Black Americans’ Distrust of Finance
Redlining, subprime mortgages sold in minority and immigrant neighborhoods, higher interest rates on car loans – black Americans have reason to distrust the financial system.
This spills over into their retirement planning, specifically their relationships with financial planners and how much they save, concludes a study in The Journal of Personal Finance. Among the findings is that blacks and, to a lesser extent, Latinos have difficulty trusting planners.
Past research shows trust can play an important role in financial decisions. People who trust the stock market, for example, are more likely to invest in stocks. But black Americans start out with generally lower trust levels: nearly half reported “low trust,” compared with only about one-quarter of whites, according to the survey data used by three finance professors in their study last year.
The researchers then assessed whether trust levels affected two specific behaviors: hiring a financial planner and saving for retirement.
A lack of trust reduced the likelihood an individual will engage a planner by 18 percentage points, compared to individuals who tend to be more trusting. The surprising result was that blacks were actually more likely to hire a financial planner than were whites with similar incomes when the researchers controlled for trust – meaning the controls eliminated differences in behavior related to individual trust levels.
Another finding was that while blacks have less retirement savings than do white Americans of similar incomes, this difference virtually disappears when the analysis controls for the difference in their trust levels.
If black Americans could get past their inherent lack of trust and get good advice or good financial products things might be different, said one of the study’s authors, Terrance Martin, an assistant professor of finance at the University of Texas-Pan American in south Texas.
“You might see less of a difference between black households’ accumulated retirement saving relative to white households,” Martin said.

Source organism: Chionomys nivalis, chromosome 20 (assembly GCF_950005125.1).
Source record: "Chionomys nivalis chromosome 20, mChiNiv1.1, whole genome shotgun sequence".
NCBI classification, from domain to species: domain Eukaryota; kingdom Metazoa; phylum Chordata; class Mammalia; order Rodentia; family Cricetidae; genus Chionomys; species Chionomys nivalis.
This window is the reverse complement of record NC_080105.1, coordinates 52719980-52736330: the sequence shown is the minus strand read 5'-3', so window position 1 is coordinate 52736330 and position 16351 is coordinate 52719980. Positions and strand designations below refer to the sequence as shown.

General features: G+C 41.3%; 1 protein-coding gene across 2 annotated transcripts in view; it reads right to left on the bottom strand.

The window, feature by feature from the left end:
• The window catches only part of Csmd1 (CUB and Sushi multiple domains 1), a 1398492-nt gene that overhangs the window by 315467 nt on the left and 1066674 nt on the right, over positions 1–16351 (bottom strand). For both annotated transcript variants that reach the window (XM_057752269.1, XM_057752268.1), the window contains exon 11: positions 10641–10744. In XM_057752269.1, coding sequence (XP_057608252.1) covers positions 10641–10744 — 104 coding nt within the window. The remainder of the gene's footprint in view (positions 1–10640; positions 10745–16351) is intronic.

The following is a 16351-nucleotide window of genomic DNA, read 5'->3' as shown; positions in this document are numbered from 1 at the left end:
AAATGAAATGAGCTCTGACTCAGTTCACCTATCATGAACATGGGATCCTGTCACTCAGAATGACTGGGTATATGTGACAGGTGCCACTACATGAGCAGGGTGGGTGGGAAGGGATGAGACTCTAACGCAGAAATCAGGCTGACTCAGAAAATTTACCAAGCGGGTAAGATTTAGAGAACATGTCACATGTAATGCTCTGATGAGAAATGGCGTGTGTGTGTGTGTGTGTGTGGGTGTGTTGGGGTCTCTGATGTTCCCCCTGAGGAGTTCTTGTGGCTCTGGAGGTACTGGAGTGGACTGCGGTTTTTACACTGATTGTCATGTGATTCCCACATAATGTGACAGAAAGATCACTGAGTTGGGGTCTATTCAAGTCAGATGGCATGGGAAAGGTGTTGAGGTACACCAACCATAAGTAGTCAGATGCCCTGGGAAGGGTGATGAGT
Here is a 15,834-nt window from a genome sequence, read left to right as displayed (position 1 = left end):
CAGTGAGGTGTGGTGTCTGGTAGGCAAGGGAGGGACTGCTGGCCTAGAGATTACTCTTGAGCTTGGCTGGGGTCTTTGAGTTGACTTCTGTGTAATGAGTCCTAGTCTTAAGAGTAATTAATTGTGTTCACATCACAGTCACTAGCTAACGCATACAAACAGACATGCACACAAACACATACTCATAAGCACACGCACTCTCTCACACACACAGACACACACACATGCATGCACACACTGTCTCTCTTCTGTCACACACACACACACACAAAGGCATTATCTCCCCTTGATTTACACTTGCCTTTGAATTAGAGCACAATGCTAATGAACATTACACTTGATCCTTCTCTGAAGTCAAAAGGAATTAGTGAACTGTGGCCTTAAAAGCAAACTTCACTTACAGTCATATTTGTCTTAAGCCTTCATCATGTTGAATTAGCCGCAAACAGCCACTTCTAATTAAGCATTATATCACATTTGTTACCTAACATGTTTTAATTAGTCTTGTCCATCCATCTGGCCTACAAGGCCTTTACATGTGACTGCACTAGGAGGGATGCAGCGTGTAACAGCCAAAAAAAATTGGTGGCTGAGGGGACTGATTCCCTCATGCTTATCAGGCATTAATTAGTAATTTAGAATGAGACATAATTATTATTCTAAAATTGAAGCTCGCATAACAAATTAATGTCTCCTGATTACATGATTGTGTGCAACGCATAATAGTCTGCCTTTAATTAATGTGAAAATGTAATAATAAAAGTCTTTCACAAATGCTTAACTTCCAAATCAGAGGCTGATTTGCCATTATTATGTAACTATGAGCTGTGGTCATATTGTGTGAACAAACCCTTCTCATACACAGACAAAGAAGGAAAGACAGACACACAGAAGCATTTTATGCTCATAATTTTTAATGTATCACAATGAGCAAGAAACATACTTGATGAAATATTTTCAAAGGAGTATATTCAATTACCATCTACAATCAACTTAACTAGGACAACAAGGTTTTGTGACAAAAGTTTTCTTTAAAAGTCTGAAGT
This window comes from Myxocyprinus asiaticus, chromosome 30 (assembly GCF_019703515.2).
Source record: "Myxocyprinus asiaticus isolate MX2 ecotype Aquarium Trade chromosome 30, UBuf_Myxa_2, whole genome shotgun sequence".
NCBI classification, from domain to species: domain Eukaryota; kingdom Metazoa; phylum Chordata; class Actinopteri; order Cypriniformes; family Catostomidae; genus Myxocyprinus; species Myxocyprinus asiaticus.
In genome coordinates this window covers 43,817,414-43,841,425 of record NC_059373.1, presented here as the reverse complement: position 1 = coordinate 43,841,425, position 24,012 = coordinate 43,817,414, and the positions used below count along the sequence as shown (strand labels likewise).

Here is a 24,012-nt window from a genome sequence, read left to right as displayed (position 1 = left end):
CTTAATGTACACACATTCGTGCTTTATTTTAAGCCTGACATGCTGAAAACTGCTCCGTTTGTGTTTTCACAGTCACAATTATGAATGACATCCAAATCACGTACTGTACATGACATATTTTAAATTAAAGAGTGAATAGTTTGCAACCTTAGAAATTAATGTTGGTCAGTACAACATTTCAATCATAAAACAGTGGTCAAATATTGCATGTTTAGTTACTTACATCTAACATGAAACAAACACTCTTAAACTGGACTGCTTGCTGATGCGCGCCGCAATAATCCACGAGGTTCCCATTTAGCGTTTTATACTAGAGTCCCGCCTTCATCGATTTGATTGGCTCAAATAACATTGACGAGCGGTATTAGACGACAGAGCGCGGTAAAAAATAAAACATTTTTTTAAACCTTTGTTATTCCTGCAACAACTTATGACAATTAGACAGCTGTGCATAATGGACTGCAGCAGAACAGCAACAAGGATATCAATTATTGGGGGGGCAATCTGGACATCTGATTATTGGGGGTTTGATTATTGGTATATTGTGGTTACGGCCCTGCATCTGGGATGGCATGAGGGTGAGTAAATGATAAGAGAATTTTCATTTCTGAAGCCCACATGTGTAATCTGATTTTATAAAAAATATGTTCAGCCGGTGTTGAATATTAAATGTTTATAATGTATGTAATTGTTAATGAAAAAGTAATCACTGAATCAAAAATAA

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This is not so much about “trust” as is about the hesitancy to prioritize “investing in one’s self” or “enhancing one’s knowledge”.As an example – my background is in computer engineering, and I think that I’m very, very good at what I did during my working years. But, as good as I am with computers, if I have a leaking pipe in my house, I’m gonna call someone else to do it for me. Now, I’ve seen people ripped off by plumbers. Similarly, even though I’ve seen people adversely impacted in the financial realm, I’ve also noticed the plight of those without financial knowledge (or help) and don’t want that same outcome for myself or my family. So, just as I look around to find someone to fix the pipes in my house (though I might not have a clue what they’re doing), similarly, I’m going to look around to find someone to fix my financial situation (though, I might not have a clue what they’re doing.)It’s always about personal choice.As a black American – one that does not have a victim mentality (which I think the researcher mis-categorizes as "trust") – I have no reason to distrust the financial system. My first home (back in 1984) was financed with a sub-prime mortgage (I had little/no credit), but because my job was stable (and income rising) and the overall economic situation went well for the next few years, I was able to refinance the subprime mortgage for a fixed-rate mortgage at a significantly lower rate and things worked out well for me.Again, we might have difficulty trusting plumbers (again, because we don’t understand all that they’re doing), but we call them anyway if the need exists. Similarly, retirement planning, financial planning, saving amounts, etc. are things that you do because the need exists, no different than with leaky pipes (and nothing to do with trust or distrust).In fact, I’ve found that financial planners aren’t even necessary. Just as one would go online to watch a video (or read text) about fixing leaking pipes, there is sufficient basic information out there on establishing a budget, saving, investing, emergency funds, etc. that having to seek out and “trust” a financial planner isn’t necessary.Again, trust has nothing to do with it. I invest in stocks, but I don’t necessarily “trust” the stock market. The stock market is a great way to lose a lot of money. But, it’s one of the few ways to grow one’s wealth to reach future goals. A person can learn and “invest in one’s self” or “enhance one’s own knowledge” and learn enough to go it alone (or one can hire a financial planner, if that's the personal choice).It’s almost always about personal choice. Trust (and dis-trust) are bad excuses for doing nothing.
Brian - interesting thoughts on this issue. Thank you for sharing them! Kim (blogger)